9. Be an example to others. [Instruct the ignorant.] As Christians, we are often not choosing between doing evil and doing good, but rather we are choosing between two goods. Unless you live alone, your family will see how you are choosing to spend your time in service of others. It is in these silent moments of charity that we are Christ’s best evangelizers. This virus might be XX times more contagious than the flu, but I believe virtue is contagious, too. Practice the gift of love and watch as others do more of the same.

If you do feel comfortable going outside, or if you’re stepping out anyway (of course taking the necessary precautions), your elderly neighbors may still need things picked up or dropped off for them, including essentials like groceries, medication, and laundry. Check in on your neighborhood and see how you can help. It doesn’t have to involve any contact.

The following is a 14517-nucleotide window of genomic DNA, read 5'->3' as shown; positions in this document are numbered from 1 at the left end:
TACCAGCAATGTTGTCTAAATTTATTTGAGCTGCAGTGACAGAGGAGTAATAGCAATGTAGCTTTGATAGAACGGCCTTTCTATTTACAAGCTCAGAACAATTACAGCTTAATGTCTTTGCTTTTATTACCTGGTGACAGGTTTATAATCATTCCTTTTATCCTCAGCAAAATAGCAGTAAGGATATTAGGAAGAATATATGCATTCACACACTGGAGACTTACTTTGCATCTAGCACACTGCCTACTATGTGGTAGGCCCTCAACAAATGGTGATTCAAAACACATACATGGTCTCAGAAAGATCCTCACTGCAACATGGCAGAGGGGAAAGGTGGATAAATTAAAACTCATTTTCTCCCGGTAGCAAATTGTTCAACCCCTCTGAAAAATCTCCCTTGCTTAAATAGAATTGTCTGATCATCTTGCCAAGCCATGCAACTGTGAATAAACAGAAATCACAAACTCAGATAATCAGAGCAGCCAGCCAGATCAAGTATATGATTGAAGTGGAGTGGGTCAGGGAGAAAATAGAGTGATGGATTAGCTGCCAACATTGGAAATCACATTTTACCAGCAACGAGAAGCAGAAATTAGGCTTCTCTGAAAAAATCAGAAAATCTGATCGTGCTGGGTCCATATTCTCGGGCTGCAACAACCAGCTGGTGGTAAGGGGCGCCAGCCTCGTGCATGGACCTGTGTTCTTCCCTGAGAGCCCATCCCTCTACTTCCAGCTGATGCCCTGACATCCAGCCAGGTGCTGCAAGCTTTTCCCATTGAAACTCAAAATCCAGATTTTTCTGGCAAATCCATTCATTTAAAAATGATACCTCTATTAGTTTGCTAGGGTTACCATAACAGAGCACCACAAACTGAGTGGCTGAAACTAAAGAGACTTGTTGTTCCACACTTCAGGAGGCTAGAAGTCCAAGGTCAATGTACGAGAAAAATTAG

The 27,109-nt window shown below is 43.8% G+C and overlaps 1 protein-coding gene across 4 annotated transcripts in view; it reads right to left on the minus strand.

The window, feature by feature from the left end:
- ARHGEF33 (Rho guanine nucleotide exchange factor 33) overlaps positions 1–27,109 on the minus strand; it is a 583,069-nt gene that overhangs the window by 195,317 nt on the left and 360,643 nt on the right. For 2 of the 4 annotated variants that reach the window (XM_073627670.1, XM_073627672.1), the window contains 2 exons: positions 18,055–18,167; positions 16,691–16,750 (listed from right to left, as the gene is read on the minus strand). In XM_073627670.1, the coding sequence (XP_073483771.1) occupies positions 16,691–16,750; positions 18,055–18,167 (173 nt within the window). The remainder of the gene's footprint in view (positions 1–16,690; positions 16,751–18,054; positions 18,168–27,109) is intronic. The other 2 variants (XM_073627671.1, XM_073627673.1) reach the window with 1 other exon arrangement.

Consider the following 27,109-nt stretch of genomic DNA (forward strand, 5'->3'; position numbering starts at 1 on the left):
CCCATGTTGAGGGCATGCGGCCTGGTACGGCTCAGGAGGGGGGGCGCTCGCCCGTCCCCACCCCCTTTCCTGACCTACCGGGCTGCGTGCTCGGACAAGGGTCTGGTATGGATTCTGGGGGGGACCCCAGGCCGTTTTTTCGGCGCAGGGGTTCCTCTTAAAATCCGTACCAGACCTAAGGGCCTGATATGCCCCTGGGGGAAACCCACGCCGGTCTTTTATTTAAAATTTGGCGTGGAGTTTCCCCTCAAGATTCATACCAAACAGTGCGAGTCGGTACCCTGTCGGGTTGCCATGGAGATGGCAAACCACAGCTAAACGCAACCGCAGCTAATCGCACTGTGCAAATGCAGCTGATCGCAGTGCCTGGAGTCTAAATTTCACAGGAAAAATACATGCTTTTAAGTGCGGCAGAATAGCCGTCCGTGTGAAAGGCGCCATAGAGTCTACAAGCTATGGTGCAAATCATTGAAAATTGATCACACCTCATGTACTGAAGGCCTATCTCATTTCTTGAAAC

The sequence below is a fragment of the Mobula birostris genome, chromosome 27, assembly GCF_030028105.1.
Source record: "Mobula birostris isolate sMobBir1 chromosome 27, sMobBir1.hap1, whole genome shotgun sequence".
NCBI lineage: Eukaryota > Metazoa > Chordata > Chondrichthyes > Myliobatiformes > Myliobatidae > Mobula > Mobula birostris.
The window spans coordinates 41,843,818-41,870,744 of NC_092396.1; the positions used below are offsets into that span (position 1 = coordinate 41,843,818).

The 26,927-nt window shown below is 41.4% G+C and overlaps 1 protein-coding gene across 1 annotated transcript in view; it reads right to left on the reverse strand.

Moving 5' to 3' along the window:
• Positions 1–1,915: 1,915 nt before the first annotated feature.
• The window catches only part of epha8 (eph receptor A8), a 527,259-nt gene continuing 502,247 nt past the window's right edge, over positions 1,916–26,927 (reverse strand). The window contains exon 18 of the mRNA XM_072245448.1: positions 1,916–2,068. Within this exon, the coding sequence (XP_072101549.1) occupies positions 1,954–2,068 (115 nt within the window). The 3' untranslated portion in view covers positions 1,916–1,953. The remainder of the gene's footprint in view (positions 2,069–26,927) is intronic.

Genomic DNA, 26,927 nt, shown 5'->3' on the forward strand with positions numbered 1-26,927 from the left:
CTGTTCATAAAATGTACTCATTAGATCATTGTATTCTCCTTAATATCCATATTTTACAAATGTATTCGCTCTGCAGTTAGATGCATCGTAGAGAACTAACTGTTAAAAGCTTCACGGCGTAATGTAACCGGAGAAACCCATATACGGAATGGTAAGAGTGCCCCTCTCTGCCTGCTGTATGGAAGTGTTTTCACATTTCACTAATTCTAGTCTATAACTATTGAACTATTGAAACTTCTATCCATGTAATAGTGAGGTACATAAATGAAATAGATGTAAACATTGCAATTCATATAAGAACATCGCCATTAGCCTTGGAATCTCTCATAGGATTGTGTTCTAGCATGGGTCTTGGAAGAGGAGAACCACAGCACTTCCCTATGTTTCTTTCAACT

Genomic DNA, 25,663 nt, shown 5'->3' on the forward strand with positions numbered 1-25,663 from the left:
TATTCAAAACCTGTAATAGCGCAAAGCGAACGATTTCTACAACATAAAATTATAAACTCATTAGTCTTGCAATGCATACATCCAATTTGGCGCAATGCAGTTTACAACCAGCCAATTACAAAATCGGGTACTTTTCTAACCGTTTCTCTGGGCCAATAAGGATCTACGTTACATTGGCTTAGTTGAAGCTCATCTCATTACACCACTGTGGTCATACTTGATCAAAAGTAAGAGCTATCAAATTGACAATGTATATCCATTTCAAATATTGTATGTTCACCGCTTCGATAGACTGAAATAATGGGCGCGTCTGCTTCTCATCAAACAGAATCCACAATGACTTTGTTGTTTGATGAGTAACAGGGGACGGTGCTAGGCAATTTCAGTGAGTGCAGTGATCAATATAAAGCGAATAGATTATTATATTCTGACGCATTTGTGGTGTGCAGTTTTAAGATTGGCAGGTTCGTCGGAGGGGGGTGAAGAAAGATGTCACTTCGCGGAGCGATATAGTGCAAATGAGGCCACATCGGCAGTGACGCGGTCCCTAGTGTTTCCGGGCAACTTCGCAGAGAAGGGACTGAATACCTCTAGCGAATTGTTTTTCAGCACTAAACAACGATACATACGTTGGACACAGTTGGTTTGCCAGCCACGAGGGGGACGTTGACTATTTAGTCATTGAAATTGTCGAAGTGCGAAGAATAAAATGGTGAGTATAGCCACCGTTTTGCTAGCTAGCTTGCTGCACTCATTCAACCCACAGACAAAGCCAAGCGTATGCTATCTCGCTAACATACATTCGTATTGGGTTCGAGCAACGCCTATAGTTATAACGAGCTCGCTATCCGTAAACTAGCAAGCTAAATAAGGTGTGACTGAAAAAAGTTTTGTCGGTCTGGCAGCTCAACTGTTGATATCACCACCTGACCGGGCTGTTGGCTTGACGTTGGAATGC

Or, text your pastor and see if he needs help around the parish. With a reduced offertory, he may have been forced to cut some non-critical expenses. Maybe he’s got an outdoor maintenance project for you, such as mowing the lawn. He is probably overwhelmed. A helping hand will always be appreciated.


We receive when we give. We love the Lord when we see Him in others and love them too. We love through charity—an outpouring of oneself. Be a person for others.

Watch Mass from home and continue to partake in spiritual communion. Even while physically away from one another and Christ Himself in the Eucharist, it is important that we offer up the sacrifice of the Mass to Him. Hopefully, your parish is streaming live Mass daily. If it is not, and you’re in the Diocese of Brooklyn, give us a call. We’re ready to help.